Posts Tagged ‘Luon Savath’

Cambodian MEA Laureate 2012 Luon Sovath charged with incitement

November 5, 2014

 
cambodia-luon-sovath-award-oct-2012.jpg

(Luon Sovath after receiving the Martin Ennals Award for Human Rights Defenders in Geneva on 2 October 2012; left myself.  AFP)
 On 4 November Radio Free Asia (RFA) reports that two outspoken critics of Cambodia’s Prime Minister Hun Sen are called to court this month on vague charges of “incitement to commit a crime,” but the defendants say they have done nothing illegal. It concerns the human rights defender and monk Luon Sovath (MEA Laureate 2012) and dissident Sourn Serey Ratha (based in the USA). They received summons dated 22 October (!) signed by Phnom Penh Municipal Court deputy prosecutor Meas Chanpeseth accusing then of “incitement to commit crimes in Phnom Penh, Cambodia and abroad” in 2011, under Penal Code article 495, but the summonses, which ordered the two men to appear in court together in the capital on 25 November, do not specify what crimes they had incited or how their cases were linked.

[Under the Penal Code, incitement is vaguely defined in article 495 as directly provoking the commission of a crime or an act that creates “serious turmoil in society” through public speech, writings or drawings, or audio-visual telecommunication. Luon Sovath faces up to five years in prison if convicted, while Sourn Serey Ratha faces a total maximum punishment of 15 years.]

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Cambodian radio journalist Mam Sonando in appeal gets slightly better deal

March 11, 2013

800 people gathered for a day and a half in front of the Phnom Penh Court of Appeal to support Mam Sonando.

(800 people gathered in front of the Phnom Penh Court of Appeal to support Mam Sonando (c) Clothilde Le Coz)

Arrested on July 15th 2012, Beehive Radio journalist and director, Mam Sonando, was sentenced in the first instance to twenty years in prison in October 2012. He was charged with instigating villagers and peasants to protest against lands expropriation, in Kratie province. He was convicted and sentenced for “aggravating circumstances rebellion, unlawful interference in the performance of public functions, insurrection, inciting people to take arms against the state authority”. After spending already eight months in prison, his appeal started on 5 March 2013.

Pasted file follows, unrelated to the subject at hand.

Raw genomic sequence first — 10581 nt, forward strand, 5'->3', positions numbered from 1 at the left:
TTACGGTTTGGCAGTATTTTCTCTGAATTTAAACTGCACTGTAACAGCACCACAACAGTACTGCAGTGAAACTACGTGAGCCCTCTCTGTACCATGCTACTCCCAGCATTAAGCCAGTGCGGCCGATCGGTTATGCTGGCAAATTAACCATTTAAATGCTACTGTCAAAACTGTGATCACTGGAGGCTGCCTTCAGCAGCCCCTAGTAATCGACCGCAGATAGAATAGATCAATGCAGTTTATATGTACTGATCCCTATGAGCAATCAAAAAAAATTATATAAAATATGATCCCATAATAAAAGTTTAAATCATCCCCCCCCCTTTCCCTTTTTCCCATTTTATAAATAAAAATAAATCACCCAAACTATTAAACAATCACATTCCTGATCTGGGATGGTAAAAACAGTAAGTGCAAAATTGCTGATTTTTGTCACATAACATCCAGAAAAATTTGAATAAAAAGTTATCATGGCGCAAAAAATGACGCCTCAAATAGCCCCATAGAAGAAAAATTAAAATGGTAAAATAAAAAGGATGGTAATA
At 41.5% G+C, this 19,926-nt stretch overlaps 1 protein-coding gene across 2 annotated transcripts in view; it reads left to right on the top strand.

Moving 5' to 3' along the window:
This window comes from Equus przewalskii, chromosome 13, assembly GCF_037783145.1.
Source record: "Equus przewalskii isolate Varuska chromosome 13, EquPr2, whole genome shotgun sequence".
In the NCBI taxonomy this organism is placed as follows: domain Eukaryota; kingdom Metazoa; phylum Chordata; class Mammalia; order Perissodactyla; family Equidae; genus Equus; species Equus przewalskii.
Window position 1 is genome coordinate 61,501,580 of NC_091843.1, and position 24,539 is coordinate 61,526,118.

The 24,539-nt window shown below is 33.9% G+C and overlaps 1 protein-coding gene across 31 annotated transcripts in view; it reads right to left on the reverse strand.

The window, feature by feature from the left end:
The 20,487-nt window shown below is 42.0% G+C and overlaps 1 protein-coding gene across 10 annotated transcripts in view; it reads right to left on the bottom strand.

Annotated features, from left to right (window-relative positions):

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Venerable LUON SOVATH becomes MEA laureate 2012

October 2, 2012

 

 The international human rights movement announces the 2012 Martin Ennals Award winner, A Cambodian Monk working to prevent Forced Evictions

 The Jury of the Martin Ennals Award for Human Rights Defenders (MEA), met in Geneva today and selected the Venerable LUON Sovath as the 2012 Martin Ennals Award winner. The Prize winner was announced at a ceremony hosted by the City of Geneva at Victoria Hall.

 The Venerable Luon Sovath, a Buddhist monk from Siem Reap, Cambodia witnessed his family and fellow villagers being forcibly evicted from their homes in 2009.  Since then he has been a strong advocate against forced evictions, which remove families from their homes, often violently and little or no compensation. Despite threats to his person, of arrest and disrobing, the Venerable Sovath, a non-violent Buddhist monk, uses videos, poems and songs to defend the right to housing. His advocacy touches powerful economic interests. The threats against the Venerable Sovath are very real.

Venerable Sovath was selected from among three final Nominees. Also nominated was Nasrin Sotoudeh, an Iranian Lawyer serving a 6 year prison sentence in Iran for her Human Rights work . She is known particularly for her work on behalf of women and children’s rights, especially juveniles facing execution. The third nominee is the Bahrain Center for Human Rights, who report widely on human rights abuses in Bahrain. Many of their key staff are currently imprisoned for their work.